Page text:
However, if your mission is big enough, if the change you are trying to make in the world with your business or your product is something that enough people believe in too – then getting people to join you on that mission, even if it costs more money, should be your entire business strategy. Let me give you an example – Lisa and I voluntarily pay more than we have to for toilet roll. Toilet roll is probably the most throw-away product there is in the world, it is literally designed to be a waste product and you can pick up toilet roll for 40p a roll if you buy a hefty multi-pack. But Lisa and I recently moved over to buying our toilet roll from a company called Who Gives a Crap, who sell their recycled toilet roll at up to a pound a roll. And why so expensive? Well, actually a pound a roll isn’t expensive, we’re just used to supermarket prices. Who Gives a Crap is made from 100% recycled paper, so it doesn’t contribute to the 27,000 trees that are chopped down every day to make toilet paper. It’s eco-friendly and it doesn’t have any animal products in it – yes, many toilet rolls are not vegan can you believe, they use gelatine in the glue that hold the sheets together. And because you buy direct from the company, they ensure that all their shipping and delivery is carbon-neutral.
But all that alone probably isn’t enough to make most people switch their toilet roll brands. It’s a nice ethos, and some might even say it’s a gimmik, but what if I also told you that two and a half billion people in the world don’t have access to a toilet? That basic minimal level of humanity that many of us couldn’t imagine life without, around a third of the world’s population doesn’t have it. It’s estimated that 800 children a day die due to diseases from lack of toilets and poor water sanitation. And what if I told you that you can do something about that by simply changing who you buy your toilet roll from?
Because 50% of Who Gives A Crap’s profits go towards providing toilet facilities to those people in the world who don’t have basic sanitation. Who Gives A Crap are a B-Corp, meaning that they hold themselves to higher scrutiny and transparency than a regular for-profit business, and to date they have been able to donate over five million pounds to providing toilet facilities and improving sanitation around the world, or ten million Australian dollars with the business being originally based in Auz.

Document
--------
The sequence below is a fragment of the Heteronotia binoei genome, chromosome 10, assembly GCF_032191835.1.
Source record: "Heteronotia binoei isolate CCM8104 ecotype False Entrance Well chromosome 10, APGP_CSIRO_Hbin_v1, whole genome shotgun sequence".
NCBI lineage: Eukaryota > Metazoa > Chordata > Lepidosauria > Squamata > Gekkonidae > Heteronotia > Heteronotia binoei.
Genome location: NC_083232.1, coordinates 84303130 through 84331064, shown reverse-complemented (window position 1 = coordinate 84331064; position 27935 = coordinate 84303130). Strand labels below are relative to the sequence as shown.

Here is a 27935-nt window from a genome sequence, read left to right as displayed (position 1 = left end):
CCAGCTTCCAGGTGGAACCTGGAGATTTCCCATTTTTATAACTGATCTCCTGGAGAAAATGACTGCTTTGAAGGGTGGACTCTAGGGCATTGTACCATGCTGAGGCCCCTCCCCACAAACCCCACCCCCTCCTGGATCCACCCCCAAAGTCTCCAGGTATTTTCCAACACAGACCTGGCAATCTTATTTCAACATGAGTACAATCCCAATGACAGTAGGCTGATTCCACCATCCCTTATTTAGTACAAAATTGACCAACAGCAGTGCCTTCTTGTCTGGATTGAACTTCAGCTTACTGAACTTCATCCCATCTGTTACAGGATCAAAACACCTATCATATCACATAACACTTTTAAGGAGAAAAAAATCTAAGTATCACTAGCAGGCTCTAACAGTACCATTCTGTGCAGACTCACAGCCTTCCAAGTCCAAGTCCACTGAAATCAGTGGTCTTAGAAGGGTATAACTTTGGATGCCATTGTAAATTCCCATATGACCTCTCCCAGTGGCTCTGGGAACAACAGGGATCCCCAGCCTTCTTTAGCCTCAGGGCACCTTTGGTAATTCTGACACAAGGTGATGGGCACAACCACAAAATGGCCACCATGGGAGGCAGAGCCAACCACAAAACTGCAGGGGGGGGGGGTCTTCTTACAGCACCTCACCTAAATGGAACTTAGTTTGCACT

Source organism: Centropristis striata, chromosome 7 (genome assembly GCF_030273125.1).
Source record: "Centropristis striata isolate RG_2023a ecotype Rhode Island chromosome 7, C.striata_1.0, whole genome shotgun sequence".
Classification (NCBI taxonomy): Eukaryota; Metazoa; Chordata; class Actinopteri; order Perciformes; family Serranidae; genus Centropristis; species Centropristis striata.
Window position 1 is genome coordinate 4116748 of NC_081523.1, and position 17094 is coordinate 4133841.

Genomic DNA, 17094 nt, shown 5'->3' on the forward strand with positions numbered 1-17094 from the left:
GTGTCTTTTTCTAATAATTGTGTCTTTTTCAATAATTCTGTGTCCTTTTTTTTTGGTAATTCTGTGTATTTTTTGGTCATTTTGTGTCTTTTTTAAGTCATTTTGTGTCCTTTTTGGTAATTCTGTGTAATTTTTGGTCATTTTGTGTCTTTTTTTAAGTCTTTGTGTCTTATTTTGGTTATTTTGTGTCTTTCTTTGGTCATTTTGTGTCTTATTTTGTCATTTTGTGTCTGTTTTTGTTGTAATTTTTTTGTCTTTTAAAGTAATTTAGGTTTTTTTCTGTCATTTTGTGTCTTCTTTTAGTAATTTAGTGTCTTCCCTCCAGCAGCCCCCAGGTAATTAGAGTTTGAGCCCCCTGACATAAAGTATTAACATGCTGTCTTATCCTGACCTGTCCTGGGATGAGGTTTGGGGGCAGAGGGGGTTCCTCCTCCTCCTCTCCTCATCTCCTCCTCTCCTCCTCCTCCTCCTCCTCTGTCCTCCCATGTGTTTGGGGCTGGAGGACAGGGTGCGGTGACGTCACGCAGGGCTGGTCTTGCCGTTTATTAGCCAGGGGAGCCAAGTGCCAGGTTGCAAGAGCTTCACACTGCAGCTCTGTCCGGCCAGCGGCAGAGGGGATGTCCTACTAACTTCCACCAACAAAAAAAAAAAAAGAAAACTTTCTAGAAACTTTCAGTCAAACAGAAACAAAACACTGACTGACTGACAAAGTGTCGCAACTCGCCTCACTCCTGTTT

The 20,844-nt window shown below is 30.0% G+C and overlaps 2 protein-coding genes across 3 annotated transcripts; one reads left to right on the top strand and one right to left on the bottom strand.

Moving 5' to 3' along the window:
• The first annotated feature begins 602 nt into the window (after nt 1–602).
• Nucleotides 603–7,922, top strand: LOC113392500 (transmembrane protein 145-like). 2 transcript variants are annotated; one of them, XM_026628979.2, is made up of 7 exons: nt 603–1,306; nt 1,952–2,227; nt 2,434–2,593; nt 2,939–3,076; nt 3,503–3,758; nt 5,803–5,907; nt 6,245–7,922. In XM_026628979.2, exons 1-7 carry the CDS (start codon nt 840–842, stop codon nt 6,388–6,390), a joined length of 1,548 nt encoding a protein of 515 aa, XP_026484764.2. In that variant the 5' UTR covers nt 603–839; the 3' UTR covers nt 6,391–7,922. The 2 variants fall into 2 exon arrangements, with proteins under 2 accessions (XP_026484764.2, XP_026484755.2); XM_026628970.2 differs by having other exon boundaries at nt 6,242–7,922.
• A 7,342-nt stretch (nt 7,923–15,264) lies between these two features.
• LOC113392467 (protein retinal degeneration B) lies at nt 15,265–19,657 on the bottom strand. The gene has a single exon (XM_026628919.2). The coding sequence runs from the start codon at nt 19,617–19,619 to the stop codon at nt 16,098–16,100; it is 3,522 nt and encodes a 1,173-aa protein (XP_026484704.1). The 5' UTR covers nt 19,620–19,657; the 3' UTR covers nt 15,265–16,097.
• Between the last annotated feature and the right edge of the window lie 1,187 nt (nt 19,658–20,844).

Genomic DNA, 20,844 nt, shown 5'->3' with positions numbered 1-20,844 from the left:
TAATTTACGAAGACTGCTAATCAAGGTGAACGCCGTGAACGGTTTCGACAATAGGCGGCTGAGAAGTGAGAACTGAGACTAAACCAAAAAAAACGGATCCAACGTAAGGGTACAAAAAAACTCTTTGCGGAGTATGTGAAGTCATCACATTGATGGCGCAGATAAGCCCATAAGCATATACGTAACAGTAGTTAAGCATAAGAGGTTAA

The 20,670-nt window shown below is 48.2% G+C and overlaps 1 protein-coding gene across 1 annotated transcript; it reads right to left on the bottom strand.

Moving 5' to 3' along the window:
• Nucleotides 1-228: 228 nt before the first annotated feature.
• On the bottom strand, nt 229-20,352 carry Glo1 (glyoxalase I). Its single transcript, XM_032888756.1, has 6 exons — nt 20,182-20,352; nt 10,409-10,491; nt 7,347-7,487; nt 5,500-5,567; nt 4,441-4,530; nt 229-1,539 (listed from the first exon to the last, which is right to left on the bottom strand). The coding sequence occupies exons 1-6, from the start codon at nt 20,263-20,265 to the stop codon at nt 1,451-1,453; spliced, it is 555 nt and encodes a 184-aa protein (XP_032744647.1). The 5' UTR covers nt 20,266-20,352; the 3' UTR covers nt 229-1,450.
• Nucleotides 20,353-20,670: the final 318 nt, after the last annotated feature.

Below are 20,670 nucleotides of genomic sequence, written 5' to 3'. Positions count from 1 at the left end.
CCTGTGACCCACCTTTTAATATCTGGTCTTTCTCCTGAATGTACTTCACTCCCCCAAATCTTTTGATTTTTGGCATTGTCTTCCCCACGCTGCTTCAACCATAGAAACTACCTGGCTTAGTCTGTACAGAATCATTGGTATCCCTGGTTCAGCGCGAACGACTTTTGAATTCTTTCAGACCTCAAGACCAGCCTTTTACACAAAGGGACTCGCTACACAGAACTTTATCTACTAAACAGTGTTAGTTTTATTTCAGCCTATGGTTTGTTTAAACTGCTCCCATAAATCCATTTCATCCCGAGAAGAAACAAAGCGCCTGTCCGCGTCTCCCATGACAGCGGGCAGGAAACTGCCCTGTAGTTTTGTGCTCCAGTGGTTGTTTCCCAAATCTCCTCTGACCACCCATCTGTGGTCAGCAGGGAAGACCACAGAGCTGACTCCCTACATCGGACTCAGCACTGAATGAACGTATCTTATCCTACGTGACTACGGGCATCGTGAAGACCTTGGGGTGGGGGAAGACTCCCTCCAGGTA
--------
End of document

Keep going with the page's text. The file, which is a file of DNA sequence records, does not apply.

And this is important – not just their mission, but from a business point of view. There are so many HUGE problems in the world that seem too big for us to do anything about as individuals, but what Who Gives A Crap are allowing us to do, as consumers, is to tackle these problems collectively, by just switching a buying habit. Is Who Gives a Crap’s product toilet roll, or is it social and economic change? Which am I actually paying to buy? Yes, I have to admit I’d never considered my environmental impact of buying toilet roll – but not only is the company helping me address THAT but it’s actually helping me to facilitate a bigger change in the world at the same time. If I put my money into buying a supermarket brand of toilet roll, well I can solve the problem of wiping my bum and it makes some people rich. But if I put my money into buying from Who Gives A Crap, yes, some people are still making a living, I’ve still got a solution to my TP problem but I’m also supporting a bigger mission. By doing nothing more than spending time in the toilet each day – which I already do.
I’ve spoken in previous podcasts about this importance of having a mission, and the reason that mission-led businesses grow so fast is that anyone who believes in your mission is attracted to you and they tell others about it. Lisa and I didn’t find out about Who Gives A Crap from a TV advert or a promotion, we found out by people sharing them on social media. We’ve since told a whole bunch of other people about the company, in fact I’m telling hundreds of people right now on this podcast! And I guarantee that a lot of you listening to this have already Googled ‘Who Gives A Crap’ and are flicking through their website right now. All at zero cost of advertising to them – trust me, I’m not getting a kick-back here!